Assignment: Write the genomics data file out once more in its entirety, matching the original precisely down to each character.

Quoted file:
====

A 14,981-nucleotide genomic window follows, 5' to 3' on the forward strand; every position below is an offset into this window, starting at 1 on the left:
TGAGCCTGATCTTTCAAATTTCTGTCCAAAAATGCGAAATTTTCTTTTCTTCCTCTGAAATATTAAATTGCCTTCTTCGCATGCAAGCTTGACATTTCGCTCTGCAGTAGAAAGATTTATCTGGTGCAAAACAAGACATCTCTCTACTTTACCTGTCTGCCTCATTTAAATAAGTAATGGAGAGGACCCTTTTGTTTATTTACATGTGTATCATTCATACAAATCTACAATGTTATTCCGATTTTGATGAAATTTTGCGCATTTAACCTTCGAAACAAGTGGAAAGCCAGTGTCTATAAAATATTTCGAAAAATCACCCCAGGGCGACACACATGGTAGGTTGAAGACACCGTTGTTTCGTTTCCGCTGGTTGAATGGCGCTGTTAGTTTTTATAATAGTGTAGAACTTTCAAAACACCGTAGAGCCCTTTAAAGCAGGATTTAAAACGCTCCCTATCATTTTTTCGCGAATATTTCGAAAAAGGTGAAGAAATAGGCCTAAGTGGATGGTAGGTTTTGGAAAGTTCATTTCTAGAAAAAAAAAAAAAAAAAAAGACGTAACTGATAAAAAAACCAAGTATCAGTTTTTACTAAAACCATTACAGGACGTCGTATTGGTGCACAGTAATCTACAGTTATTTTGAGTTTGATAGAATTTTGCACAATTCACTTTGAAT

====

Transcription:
A 14,981-nucleotide genomic window follows, 5' to 3' on the forward strand; every position below is an offset into this window, starting at 1 on the left:
TGAGCCTGATCTTTCAAATTTCTGTCCAAAAATGCGAAATTTTCTTTTCTTCCTCTGAAATATTAAATTGCCTTCTTCGCATGCAAGCTTGACATTTCGCTCTGCAGTAGAAAGATTTATCTGGTGCAAAACAAGACATCTCTCTACTTTACCTGTCTGCCTCATTTAAATAAGTAATGGAGAGGACCCTTTTGTTTATTTACATGTGTATCATTCATACAAATCTACAATGTTATTCCGATTTTGATGAAATTTTGCGCATTTAACCTTCGAAACAAGTGGAAAGCCAGTGTCTATAAAATATTTCGAAAAATCACCCCAGGGCGACACACATGGTAGGTTGAAGACACCGTTGTTTCGTTTCCGCTGGTTGAATGGCGCTGTTAGTTTTTATAATAGTGTAGAACTTTCAAAACACCGTAGAGCCCTTTAAAGCAGGATTTAAAACGCTCCCTATCATTTTTTCGCGAATATTTCGAAAAAGGTGAAGAAATAGGCCTAAGTGGATGGTAGGTTTTGGAAAGTTCATTTCTAGAAAAAAAAAAAAAAAAAAAGACGTAACTGATAAAAAAACCAAGTATCAGTTTTTACTAAAACCATTACAGGACGTCGTATTGGTGCACAGTAATCTACAGTTATTTTGAGTTTGATAGAATTTTGCACAATTCACTTTGAAT